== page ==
I know Jive is primarily a collaboration tool, but many employees at my company want to use it as a document repository.  I've argued with them for the five years we've been a Jive customer that it's not really suited for that, but I've been mostly banging my head against the wall.  So recently I decided that if they are really wanting to use it to store documents, then at least they should have some good practices around it.


In the interest of working out loud, I've attached some of the things I've created and am in the middle of working on in case any of you find yourselves in a similar situation and want to either use what I've done or chip in and help make them better.  (Wherever you happen to see the word "Innovate," just be aware that it's the name of our Jive instance).  The attachments are:


  • "Content Management in Innovate" (Word doc) -- the outline of a series of training sessions I wanted to put together to focus specifically on good content management in Jive.  You'll see that there's a lot of Jive functionality I don't touch on because I'm just focusing on the parts I think are relevant to document management.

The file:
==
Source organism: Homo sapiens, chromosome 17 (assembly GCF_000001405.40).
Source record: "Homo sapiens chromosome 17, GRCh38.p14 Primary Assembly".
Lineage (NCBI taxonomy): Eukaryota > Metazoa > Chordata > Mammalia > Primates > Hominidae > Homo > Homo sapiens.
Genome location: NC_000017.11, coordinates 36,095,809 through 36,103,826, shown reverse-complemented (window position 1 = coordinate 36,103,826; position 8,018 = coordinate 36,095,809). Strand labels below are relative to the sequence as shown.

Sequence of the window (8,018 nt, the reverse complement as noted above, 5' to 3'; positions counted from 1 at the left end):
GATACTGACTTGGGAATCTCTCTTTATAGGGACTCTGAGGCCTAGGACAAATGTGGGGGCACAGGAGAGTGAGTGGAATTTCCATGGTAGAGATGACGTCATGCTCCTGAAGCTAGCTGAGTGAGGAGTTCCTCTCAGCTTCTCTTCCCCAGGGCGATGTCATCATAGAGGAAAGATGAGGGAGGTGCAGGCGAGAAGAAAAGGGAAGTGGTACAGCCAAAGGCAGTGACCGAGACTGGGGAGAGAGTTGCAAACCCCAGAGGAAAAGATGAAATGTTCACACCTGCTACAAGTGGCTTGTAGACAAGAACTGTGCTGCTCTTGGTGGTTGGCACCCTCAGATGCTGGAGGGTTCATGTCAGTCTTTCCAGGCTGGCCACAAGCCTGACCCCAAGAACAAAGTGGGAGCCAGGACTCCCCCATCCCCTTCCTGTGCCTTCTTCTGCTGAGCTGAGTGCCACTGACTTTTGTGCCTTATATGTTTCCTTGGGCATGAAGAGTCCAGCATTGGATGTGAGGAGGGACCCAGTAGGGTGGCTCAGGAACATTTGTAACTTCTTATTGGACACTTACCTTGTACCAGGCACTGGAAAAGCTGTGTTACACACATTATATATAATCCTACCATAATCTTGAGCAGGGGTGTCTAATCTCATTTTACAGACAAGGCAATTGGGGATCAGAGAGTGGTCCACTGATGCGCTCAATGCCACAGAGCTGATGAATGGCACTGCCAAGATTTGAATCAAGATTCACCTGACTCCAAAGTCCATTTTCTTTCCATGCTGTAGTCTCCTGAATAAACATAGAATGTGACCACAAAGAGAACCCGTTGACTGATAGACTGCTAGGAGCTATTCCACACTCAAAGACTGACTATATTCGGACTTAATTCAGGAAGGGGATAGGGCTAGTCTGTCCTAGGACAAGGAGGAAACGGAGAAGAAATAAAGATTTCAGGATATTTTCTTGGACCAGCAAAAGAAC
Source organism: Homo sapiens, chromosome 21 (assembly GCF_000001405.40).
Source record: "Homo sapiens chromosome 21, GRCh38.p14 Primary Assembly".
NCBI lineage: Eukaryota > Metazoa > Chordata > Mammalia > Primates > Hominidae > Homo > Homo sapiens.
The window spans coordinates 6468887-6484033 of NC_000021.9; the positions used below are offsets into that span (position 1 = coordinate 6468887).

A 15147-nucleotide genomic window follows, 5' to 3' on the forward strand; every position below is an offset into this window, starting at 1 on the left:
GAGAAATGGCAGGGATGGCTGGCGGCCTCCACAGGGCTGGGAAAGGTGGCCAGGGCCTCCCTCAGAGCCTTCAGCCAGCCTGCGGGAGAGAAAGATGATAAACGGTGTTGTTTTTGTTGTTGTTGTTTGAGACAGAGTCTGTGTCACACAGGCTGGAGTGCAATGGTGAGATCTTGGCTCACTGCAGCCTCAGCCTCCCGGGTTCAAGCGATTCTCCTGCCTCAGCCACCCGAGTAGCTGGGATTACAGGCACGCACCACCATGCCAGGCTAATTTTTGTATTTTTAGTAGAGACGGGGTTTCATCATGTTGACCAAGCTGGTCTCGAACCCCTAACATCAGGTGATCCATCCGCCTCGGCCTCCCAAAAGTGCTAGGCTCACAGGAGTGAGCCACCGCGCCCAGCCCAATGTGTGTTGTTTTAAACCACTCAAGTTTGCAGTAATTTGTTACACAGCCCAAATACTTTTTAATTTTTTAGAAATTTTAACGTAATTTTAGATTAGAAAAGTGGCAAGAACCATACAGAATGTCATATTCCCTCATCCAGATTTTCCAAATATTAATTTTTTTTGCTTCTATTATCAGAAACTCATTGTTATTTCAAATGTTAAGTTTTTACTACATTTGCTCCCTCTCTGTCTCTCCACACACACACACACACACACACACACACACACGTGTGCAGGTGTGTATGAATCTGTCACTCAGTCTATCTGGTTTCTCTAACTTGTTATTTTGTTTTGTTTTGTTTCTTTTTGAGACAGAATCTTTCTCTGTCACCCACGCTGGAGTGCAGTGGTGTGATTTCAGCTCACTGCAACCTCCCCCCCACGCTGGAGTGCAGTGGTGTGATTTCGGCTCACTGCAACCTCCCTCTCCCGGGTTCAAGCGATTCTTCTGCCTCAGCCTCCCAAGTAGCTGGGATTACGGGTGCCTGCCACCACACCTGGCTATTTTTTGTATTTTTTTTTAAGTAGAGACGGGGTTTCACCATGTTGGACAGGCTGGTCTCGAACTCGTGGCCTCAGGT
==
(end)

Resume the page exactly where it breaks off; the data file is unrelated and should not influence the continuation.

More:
We have a clean-up initiative going on in several of our business areas so I've already created some material to help users with that effort:

  • Business areas have been assigning specific people to manage clean-up of particular sets of spaces, so "Innovate Space Clean-Up" is a presentation to help them find and remove obsolete places (mostly spaces) and content.  It's Section 4 of the outline I mentioned above.  In the first few slides, I used the Winchester Mystery House in San Jose, CA as a metaphor and have screen shots of some of the more ridiculous spaces I found that mirror aspects of that building.
  • Some people asked for help deciding what to get rid of.  I couldn't help with specifics because I can't possibly know what's important in each business area, but I was able to come up with a couple of generic decision trees to help them think their way logically through identifying the the content and spaces with the highest probability of being worth considering for deletion.
  • "Content Management in Innovate" (Powerpoint) -- the presentation I actually used for training based on the outline.  Consider "Innovate Space Clean-Up" to be part 1 of the training (get rid of the stuff you don't want) and this file to be part 2 (organize what's left).


Feel free to steal anything you might find useful, and also feel free to comment if you think of anything that can make what I already have better.